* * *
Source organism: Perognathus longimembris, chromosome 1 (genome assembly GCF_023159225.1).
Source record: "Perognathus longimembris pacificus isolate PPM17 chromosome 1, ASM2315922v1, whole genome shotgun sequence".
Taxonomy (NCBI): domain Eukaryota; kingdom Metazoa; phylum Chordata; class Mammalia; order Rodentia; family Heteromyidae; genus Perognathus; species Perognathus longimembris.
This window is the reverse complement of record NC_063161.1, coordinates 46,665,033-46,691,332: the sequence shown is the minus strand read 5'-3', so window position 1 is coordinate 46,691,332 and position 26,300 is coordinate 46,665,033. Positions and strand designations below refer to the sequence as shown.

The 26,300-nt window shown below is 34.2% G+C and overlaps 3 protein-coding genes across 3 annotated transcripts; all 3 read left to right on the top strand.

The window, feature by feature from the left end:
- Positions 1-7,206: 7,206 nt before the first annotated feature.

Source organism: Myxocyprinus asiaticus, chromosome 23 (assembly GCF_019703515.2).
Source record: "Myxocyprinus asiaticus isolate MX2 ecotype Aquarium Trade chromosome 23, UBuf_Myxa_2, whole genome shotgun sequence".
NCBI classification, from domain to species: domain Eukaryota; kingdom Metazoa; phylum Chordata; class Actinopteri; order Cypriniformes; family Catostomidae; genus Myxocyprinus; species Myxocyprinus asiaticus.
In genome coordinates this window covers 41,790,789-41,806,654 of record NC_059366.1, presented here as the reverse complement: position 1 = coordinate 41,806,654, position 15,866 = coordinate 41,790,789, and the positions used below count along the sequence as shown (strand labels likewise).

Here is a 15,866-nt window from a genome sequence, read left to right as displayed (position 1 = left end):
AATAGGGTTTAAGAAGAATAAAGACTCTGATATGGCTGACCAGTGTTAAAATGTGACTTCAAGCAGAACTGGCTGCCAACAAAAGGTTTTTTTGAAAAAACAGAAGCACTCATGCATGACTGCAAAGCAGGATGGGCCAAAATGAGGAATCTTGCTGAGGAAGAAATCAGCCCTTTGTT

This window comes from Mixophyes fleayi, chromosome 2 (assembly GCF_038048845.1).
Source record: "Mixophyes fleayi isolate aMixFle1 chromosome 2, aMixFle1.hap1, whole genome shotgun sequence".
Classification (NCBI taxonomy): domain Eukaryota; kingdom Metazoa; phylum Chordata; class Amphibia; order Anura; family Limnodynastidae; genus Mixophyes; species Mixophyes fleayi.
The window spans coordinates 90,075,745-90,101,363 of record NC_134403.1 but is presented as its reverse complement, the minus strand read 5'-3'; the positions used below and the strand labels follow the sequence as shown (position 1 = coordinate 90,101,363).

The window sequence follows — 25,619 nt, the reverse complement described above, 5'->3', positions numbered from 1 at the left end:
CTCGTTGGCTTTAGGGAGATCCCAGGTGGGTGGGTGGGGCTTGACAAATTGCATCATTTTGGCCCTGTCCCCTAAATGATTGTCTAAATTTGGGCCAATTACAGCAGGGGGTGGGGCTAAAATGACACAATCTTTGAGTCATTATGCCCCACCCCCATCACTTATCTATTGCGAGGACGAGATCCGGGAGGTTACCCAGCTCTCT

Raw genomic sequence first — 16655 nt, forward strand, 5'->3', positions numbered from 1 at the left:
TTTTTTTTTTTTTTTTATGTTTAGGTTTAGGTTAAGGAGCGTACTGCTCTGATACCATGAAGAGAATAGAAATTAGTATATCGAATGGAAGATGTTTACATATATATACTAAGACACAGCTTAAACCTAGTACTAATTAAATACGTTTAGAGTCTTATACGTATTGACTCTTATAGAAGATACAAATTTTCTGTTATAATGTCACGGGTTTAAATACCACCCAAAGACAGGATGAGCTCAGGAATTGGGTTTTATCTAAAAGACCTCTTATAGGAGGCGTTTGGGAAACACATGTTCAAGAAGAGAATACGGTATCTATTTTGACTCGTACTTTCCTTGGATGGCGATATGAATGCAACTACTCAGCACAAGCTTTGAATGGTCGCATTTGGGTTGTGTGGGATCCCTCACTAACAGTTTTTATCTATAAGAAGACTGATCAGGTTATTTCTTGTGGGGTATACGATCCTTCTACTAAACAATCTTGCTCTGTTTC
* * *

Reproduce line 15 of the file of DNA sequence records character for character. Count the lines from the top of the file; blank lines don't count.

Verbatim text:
Source record: "Mixophyes fleayi isolate aMixFle1 chromosome 2, aMixFle1.hap1, whole genome shotgun sequence".